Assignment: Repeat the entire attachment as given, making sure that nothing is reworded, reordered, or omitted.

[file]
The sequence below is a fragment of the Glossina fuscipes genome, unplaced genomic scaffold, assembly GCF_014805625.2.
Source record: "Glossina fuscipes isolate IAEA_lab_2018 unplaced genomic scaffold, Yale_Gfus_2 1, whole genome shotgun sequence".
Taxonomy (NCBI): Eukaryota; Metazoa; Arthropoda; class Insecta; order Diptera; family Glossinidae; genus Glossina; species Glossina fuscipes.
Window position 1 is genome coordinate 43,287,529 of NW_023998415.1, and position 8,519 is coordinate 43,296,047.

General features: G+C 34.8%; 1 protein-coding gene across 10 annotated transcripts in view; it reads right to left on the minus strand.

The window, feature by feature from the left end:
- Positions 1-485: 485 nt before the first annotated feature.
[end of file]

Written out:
The sequence below is a fragment of the Glossina fuscipes genome, unplaced genomic scaffold, assembly GCF_014805625.2.
Source record: "Glossina fuscipes isolate IAEA_lab_2018 unplaced genomic scaffold, Yale_Gfus_2 1, whole genome shotgun sequence".
Taxonomy (NCBI): Eukaryota; Metazoa; Arthropoda; class Insecta; order Diptera; family Glossinidae; genus Glossina; species Glossina fuscipes.
Window position 1 is genome coordinate 43,287,529 of NW_023998415.1, and position 8,519 is coordinate 43,296,047.

General features: G+C 34.8%; 1 protein-coding gene across 10 annotated transcripts in view; it reads right to left on the minus strand.

The window, feature by feature from the left end:
- Positions 1-485: 485 nt before the first annotated feature.